Irish Water Safety is appealing to the public to take care when swimming in this warm weather. 62% of all drownings occur at inland water sites. Water temperature is 16° Celsius and less in many inland sites and is 13° and less at sea. Cold Shock is the greatest contributing factor to drowning on our island nation
Swim at Designated Bathing Areas and remember that there are NO lifeguards on duty yet
Bathing season runs from the 1st of June to the 15th September
If there is no Designated Bathing Area near you then swim at known traditional bathing areas where there are ringbuoys erected that you can use if somebody gets in to difficulty
Swim within your depth – stay within your depth
Use local knowledge to determine local hazards and safest areas to swim
Always ensure that the ringbuoy is in its yellow box before entering the water
Make sure that the edges are shallow shelving so that you can safely and easily enter and exit the water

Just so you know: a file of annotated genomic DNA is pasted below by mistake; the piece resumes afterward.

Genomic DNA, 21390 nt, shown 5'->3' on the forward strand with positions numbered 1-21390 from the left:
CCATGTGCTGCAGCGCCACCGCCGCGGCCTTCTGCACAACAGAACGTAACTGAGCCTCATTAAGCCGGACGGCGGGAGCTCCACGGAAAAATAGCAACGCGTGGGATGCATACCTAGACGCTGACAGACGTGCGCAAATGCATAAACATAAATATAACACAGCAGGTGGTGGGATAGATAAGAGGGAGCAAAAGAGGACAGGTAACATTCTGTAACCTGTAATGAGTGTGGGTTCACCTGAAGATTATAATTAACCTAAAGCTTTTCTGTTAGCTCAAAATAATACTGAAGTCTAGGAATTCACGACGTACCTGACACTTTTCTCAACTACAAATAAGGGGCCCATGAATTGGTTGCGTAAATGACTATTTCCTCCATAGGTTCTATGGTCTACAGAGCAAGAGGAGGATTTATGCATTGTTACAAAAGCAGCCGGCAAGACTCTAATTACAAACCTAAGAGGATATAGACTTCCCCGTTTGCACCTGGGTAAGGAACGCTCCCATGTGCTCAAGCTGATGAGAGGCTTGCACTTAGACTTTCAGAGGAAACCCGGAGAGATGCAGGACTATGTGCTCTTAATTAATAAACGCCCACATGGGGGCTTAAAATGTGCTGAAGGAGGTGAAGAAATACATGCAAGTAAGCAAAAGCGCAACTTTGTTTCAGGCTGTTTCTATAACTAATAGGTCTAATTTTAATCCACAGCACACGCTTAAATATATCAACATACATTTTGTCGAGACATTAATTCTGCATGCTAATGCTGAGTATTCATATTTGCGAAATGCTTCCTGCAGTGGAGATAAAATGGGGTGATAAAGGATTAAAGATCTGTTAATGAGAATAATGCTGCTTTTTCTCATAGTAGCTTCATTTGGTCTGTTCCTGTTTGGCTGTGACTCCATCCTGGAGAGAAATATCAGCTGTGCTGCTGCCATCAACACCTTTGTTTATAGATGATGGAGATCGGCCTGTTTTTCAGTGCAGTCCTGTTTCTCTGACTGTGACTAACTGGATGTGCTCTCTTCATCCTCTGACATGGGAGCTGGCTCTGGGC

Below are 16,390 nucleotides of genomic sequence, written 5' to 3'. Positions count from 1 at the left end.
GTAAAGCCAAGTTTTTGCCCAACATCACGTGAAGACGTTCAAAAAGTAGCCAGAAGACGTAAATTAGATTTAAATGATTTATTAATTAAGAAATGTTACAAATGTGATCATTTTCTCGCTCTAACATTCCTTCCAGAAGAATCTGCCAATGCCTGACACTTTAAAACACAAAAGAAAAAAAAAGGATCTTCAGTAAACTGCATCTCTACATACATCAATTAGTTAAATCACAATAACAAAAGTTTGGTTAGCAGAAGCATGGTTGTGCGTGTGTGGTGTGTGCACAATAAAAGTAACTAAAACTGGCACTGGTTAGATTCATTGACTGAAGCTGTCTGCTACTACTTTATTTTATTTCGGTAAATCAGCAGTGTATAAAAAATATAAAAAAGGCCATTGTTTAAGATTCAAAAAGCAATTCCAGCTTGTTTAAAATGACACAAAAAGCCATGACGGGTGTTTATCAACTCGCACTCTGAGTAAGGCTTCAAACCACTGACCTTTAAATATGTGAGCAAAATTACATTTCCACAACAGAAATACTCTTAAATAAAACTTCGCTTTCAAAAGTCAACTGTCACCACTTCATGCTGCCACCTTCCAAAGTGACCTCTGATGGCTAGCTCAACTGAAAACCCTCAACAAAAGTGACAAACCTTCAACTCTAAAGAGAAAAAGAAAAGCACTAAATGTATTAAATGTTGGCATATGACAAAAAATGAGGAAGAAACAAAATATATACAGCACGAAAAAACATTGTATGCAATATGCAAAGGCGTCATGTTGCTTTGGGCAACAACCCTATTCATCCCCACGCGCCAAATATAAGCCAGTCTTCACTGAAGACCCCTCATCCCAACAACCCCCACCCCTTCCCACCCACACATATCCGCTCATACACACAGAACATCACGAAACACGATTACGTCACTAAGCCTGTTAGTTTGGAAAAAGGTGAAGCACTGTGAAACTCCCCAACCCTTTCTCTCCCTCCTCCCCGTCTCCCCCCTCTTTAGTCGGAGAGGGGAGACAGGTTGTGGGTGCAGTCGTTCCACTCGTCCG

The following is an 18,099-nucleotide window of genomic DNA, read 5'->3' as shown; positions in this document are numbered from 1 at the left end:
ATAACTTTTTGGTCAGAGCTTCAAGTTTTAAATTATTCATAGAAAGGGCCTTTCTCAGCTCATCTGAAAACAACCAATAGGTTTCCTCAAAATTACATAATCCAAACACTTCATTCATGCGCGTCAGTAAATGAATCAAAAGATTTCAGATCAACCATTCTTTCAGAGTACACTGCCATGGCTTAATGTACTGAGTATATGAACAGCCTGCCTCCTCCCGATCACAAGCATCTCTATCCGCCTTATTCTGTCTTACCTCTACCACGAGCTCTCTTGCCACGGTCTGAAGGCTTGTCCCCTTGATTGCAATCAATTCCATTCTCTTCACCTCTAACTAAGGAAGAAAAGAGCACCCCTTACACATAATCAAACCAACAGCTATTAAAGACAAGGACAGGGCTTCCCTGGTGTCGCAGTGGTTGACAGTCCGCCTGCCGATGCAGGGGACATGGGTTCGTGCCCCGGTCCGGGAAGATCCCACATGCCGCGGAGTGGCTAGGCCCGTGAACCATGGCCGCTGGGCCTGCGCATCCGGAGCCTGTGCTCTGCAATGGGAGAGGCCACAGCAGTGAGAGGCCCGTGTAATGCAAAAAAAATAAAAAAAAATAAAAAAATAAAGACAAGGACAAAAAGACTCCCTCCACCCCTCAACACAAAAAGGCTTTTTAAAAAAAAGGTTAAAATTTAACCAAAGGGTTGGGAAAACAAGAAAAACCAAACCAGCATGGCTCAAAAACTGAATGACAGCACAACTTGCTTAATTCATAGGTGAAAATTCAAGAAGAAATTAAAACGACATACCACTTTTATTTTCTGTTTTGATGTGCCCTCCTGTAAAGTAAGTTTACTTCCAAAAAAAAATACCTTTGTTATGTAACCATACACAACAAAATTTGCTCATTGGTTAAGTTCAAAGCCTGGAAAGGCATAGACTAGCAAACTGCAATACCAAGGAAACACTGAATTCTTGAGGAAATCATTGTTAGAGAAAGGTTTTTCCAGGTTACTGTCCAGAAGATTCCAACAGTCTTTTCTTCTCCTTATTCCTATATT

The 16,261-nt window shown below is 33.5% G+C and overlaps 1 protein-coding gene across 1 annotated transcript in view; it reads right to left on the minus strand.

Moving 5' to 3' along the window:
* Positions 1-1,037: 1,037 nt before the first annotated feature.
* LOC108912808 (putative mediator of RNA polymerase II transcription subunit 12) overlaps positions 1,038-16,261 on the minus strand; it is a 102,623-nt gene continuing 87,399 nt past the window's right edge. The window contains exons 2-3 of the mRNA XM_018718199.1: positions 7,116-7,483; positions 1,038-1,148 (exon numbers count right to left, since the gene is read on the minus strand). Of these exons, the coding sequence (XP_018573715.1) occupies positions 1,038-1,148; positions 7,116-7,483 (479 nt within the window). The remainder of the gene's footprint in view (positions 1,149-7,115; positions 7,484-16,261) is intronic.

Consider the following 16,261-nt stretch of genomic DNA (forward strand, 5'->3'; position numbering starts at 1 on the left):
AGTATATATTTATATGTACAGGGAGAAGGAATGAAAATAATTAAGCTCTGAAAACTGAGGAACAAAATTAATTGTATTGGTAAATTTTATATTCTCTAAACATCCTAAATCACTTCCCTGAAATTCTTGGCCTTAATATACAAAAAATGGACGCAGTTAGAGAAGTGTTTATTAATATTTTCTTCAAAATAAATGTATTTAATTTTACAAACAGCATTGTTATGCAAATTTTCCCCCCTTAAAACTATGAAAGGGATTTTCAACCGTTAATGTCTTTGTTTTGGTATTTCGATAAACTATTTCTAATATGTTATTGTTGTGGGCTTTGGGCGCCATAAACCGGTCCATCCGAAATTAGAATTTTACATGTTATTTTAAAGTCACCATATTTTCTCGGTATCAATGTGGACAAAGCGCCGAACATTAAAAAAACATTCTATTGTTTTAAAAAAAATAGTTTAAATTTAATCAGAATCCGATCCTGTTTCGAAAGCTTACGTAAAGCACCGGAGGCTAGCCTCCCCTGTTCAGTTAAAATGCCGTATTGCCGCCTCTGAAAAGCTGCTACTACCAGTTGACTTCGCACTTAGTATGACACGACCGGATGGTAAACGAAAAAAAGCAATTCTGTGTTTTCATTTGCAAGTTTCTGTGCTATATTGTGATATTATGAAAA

Wear a wet suit if you are not used to the cold water
Stay Away From The Edge after you consume alcohol as 30% of all drowned victims have consumed alcohol.
The majority of drownings, 62%, occur inland where river and lake beds can be difficult to see and therefore extremely difficult to determine if you are swimming within your depth. The onset of cramp, combined with the panicked realisation that you are out of your depth can have tragic consequences and be compounded further by the muscle cooling effect of longer periods in open water.
If you see someone in difficulty, these simple steps may save a life:
Shout to the casualty and encourage them to shore. This may orientate them just enough.
Reach out with a long object such a branch or a piece of clothing but do not enter the water yourself.
Throw a ringbuoy or any floating object and call 112 for the coast guard.